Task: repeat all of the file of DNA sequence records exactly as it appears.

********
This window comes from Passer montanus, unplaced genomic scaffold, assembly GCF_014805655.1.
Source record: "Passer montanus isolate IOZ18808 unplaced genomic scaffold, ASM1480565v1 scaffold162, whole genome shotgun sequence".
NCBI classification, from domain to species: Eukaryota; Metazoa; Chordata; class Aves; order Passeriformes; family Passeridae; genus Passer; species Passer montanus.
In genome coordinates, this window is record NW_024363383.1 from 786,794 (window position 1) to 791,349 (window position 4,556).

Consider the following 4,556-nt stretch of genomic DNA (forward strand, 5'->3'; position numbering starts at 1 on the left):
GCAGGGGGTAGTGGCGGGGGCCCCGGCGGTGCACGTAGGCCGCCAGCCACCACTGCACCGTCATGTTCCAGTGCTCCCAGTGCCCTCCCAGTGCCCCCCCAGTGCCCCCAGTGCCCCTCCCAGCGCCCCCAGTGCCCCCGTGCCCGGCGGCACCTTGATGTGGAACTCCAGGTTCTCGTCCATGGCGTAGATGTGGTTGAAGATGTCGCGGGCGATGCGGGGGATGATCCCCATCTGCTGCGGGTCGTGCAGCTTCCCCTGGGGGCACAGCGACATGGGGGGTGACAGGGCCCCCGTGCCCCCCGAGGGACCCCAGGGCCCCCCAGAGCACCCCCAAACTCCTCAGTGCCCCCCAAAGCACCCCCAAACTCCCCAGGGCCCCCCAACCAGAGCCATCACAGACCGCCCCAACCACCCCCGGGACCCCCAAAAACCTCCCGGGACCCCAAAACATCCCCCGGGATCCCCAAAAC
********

This window comes from Passer montanus, unplaced genomic scaffold, assembly GCF_014805655.1.
Source record: "Passer montanus isolate IOZ18808 unplaced genomic scaffold, ASM1480565v1 scaffold162, whole genome shotgun sequence".
NCBI classification, from domain to species: Eukaryota; Metazoa; Chordata; class Aves; order Passeriformes; family Passeridae; genus Passer; species Passer montanus.
In genome coordinates, this window is record NW_024363383.1 from 786,794 (window position 1) to 791,349 (window position 4,556).

Consider the following 4,556-nt stretch of genomic DNA (forward strand, 5'->3'; position numbering starts at 1 on the left):
GCAGGGGGTAGTGGCGGGGGCCCCGGCGGTGCACGTAGGCCGCCAGCCACCACTGCACCGTCATGTTCCAGTGCTCCCAGTGCCCTCCCAGTGCCCCCCCAGTGCCCCCAGTGCCCCTCCCAGCGCCCCCAGTGCCCCCGTGCCCGGCGGCACCTTGATGTGGAACTCCAGGTTCTCGTCCATGGCGTAGATGTGGTTGAAGATGTCGCGGGCGATGCGGGGGATGATCCCCATCTGCTGCGGGTCGTGCAGCTTCCCCTGGGGGCACAGCGACATGGGGGGTGACAGGGCCCCCGTGCCCCCCGAGGGACCCCAGGGCCCCCCAGAGCACCCCCAAACTCCTCAGTGCCCCCCAAAGCACCCCCAAACTCCCCAGGGCCCCCCAACCAGAGCCATCACAGACCGCCCCAACCACCCCCGGGACCCCCAAAAACCTCCCGGGACCCCAAAACATCCCCCGGGATCCCCAAAAC